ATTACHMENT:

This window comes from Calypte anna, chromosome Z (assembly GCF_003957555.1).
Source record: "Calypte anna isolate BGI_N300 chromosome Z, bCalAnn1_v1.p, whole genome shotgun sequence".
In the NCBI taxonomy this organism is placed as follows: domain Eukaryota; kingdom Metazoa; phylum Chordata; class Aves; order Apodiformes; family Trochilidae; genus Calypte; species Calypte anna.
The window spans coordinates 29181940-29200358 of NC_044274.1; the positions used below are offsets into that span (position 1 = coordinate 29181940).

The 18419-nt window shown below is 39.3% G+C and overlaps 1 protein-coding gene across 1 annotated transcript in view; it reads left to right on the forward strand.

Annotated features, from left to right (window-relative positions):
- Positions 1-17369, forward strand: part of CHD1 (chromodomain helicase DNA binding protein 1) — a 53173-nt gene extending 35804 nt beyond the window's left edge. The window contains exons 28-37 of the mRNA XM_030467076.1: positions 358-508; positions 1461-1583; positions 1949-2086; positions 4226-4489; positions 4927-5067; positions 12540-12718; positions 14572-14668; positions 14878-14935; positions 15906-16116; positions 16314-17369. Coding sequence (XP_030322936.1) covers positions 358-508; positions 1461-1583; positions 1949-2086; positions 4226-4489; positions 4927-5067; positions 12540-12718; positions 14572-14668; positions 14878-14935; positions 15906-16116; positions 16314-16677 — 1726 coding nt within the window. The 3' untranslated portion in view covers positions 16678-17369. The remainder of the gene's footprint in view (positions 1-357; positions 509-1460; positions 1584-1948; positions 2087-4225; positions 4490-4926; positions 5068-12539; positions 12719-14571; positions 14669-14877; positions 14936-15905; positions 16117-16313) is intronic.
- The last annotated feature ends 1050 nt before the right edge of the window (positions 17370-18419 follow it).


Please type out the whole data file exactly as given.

This window comes from Calypte anna, chromosome Z (assembly GCF_003957555.1).
Source record: "Calypte anna isolate BGI_N300 chromosome Z, bCalAnn1_v1.p, whole genome shotgun sequence".
In the NCBI taxonomy this organism is placed as follows: domain Eukaryota; kingdom Metazoa; phylum Chordata; class Aves; order Apodiformes; family Trochilidae; genus Calypte; species Calypte anna.
The window spans coordinates 29181940-29200358 of NC_044274.1; the positions used below are offsets into that span (position 1 = coordinate 29181940).

The 18419-nt window shown below is 39.3% G+C and overlaps 1 protein-coding gene across 1 annotated transcript in view; it reads left to right on the forward strand.

Annotated features, from left to right (window-relative positions):
- Positions 1-17369, forward strand: part of CHD1 (chromodomain helicase DNA binding protein 1) — a 53173-nt gene extending 35804 nt beyond the window's left edge. The window contains exons 28-37 of the mRNA XM_030467076.1: positions 358-508; positions 1461-1583; positions 1949-2086; positions 4226-4489; positions 4927-5067; positions 12540-12718; positions 14572-14668; positions 14878-14935; positions 15906-16116; positions 16314-17369. Coding sequence (XP_030322936.1) covers positions 358-508; positions 1461-1583; positions 1949-2086; positions 4226-4489; positions 4927-5067; positions 12540-12718; positions 14572-14668; positions 14878-14935; positions 15906-16116; positions 16314-16677 — 1726 coding nt within the window. The 3' untranslated portion in view covers positions 16678-17369. The remainder of the gene's footprint in view (positions 1-357; positions 509-1460; positions 1584-1948; positions 2087-4225; positions 4490-4926; positions 5068-12539; positions 12719-14571; positions 14669-14877; positions 14936-15905; positions 16117-16313) is intronic.
- The last annotated feature ends 1050 nt before the right edge of the window (positions 17370-18419 follow it).